19 February 2018
With search engines a part of our everyday lives, most of us have turned to Google at some stage in our family history research. Our handy Google tricks will help you get the most from using a search engine for your family tree
Google search results can be unpredictable when it comes to research. Sometimes you have to trawl through the rubbish to find the real genealogy gems.
Our handy Google tricks will help you get the most from using a search engine for your family tree.
This is perhaps one of the more commonly known Google search tips that allows you to manipulate the search engine into showing you results containing a specific phrase. If you’re searching for a name, for example, applying quotation marks around it makes sure you only see webpages that contain that name in its entirety.
Another way to limit your results is to use the minus sign to exclude something you know isn’t relevant. If your ancestor has the same name as someone else, you can use this to make sure you don’t get results about the wrong person. If your Mary Smith lived in Bradford, but you keep seeing results about a Mary Smith living in Liverpool, you can use the mins sign to exclude Liverpool.
Search a specific website
This is helpful if you’re looking for something on a particular website, such as family-tree.co.uk! While many sites have their own internal search boxes, they don’t work in the same way as search engines.
To use this clever trick, simply type site:websiteURL before your query, as shown below.
Search date ranges
Genealogists often have to work with a range of dates, particularly when looking at records such as births, marriages and deaths. If we know, for example, that Mary Smith was born somewhere between 1901 and 1908, we can search Google for all of these dates at once.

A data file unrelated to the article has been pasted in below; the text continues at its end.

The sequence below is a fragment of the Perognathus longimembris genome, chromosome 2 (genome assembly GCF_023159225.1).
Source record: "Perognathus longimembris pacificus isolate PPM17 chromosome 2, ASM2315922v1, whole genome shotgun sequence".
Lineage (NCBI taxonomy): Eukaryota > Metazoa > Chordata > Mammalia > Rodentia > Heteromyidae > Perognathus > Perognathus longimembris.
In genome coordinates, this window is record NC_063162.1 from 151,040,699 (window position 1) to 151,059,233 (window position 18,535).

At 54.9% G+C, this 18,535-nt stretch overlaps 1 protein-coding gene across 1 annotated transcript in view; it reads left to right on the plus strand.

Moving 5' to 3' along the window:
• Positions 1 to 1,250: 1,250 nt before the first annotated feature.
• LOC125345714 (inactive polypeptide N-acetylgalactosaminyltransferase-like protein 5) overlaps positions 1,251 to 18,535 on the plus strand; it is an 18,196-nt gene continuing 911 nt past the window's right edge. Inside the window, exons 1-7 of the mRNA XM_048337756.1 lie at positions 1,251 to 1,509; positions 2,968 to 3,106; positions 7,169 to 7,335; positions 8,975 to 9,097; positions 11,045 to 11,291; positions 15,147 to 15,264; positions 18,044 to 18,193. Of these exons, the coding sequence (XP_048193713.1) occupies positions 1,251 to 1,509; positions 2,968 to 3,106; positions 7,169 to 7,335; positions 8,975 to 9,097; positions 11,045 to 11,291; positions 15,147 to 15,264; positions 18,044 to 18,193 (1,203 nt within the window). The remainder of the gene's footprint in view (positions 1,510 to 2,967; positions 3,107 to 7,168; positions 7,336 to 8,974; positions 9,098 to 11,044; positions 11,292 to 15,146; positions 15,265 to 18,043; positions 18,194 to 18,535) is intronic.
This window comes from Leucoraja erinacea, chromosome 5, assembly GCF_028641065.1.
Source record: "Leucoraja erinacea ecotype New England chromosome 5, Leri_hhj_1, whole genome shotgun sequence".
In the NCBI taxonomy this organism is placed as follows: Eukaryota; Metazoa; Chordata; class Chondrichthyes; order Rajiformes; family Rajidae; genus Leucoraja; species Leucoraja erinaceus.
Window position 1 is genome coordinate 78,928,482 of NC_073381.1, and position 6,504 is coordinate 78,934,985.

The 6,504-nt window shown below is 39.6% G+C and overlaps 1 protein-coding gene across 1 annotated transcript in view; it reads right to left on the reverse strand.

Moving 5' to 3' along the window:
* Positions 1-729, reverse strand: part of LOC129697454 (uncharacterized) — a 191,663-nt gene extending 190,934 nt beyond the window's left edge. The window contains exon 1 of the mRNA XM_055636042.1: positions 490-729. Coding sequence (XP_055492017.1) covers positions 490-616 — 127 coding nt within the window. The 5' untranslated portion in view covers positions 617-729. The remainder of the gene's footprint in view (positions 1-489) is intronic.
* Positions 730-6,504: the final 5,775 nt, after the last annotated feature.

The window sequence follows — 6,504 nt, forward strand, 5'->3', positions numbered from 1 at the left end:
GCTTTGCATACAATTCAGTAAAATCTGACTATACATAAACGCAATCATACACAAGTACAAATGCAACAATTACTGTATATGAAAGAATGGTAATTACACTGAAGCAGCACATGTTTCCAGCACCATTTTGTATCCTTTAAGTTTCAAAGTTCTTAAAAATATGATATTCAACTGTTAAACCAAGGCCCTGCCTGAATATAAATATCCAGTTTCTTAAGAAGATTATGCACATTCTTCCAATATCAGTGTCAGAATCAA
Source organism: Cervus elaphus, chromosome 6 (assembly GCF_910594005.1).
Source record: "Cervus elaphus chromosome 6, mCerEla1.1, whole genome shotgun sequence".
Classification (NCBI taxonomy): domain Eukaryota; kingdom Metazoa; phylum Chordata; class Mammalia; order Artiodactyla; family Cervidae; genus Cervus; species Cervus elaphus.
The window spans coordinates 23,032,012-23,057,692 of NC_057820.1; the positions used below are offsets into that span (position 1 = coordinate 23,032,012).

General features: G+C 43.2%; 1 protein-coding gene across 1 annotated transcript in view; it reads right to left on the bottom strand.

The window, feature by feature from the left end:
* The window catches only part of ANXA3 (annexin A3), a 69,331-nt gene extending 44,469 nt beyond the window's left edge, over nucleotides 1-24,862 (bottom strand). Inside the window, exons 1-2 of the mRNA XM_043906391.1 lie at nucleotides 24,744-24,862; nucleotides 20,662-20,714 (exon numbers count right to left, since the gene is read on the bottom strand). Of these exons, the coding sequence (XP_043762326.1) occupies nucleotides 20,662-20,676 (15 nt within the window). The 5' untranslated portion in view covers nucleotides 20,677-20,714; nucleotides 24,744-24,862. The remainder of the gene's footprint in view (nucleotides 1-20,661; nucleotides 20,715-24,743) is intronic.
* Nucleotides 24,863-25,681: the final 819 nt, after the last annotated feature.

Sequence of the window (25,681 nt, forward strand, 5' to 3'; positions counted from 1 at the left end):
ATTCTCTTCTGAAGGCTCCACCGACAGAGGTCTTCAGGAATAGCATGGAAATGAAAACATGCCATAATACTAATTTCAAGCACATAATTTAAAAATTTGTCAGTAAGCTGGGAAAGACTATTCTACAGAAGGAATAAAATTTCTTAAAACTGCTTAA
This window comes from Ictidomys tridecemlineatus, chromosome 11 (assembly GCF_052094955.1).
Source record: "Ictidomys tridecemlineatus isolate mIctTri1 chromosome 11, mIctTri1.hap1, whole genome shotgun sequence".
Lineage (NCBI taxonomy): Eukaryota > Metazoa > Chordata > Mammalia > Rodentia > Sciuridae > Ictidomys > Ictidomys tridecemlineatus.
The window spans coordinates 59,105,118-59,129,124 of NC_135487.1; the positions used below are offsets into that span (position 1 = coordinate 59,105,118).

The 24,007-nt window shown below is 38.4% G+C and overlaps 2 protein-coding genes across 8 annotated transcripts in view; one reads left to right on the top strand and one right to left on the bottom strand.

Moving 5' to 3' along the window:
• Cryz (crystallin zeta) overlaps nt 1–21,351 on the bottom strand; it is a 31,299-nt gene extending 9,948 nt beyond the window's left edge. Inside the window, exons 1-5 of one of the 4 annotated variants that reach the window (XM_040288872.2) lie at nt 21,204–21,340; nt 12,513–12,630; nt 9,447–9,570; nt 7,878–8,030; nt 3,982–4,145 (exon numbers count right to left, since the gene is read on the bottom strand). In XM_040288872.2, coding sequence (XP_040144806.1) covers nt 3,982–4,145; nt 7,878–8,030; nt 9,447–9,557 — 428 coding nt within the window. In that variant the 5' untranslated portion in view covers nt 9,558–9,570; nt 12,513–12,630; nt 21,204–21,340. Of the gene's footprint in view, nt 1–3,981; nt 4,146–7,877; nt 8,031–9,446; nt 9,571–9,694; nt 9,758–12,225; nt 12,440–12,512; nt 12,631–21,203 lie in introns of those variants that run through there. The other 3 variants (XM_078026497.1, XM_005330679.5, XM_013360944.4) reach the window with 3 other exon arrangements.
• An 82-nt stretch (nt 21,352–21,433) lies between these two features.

To do that, just follow your search query with 1901..1908 or whatever your date range is. This will search for Mary Smith with any of those dates, but it won’t exclude other dates. If you did want to do that, you can use the minus sign search trick we mentioned earlier.
Search multiple words
Similar to searching multiple dates, sometimes you need to look for multiple names or places. Adding ‘OR’ to your search box lets you do this. This can be useful if your ancestor was known by different names or there were multiple spellings of a name.
Search page titles
Google’s allintitle allows you to find webpages using your phrase only in the title of the page, rather than anywhere in the text. This is one of the most limiting search tricks you can apply and should be used carefully to avoid missing important sources, but it is handy if you’re seeking information that relates only to a specific place or name. To do this, use allintitle:query
All of these search tricks can be used together to create a specific set of results but if you’re finding it hard to remember them all, there is another way to access them.
From the search engine results page, click on ‘Settings’ just below the search box and go to ‘Advanced search.’
The advanced search page looks like this and allows you to fill in the boxes to tell Google exactly what you’re looking for without having to remember every search box trick.
The way that Google delivers its search results is always changing, and one of those changes includes personalising your results to try and be more relevant to individuals. This means that if a previous search landed you on FindMyPast.co.uk, you might start to notice more of your search queries showing pages from the same websites.
While this does have its uses, sometimes it also means that you could be seeing a different set of results to someone else. It’s not easy to prevent this from happening but you can try using an incognito tab in your browser (in Google Chrome, you do this by pressing Ctrl, Shift and N or clicking on ‘New incognito window’ from the menu’) or you can just switch to another web browser or device.
Remember that Google can also sync your search history between devices, so if you’re logged in to your Google account on both your phone and your desktop, you might notice the same personalisation happening.
This last one isn’t really a search trick, but it’s still a useful way to get the most out of Google. If you head to Google Alerts, you can enter anything into the box and create an alert that will email you whenever Google finds something relevant.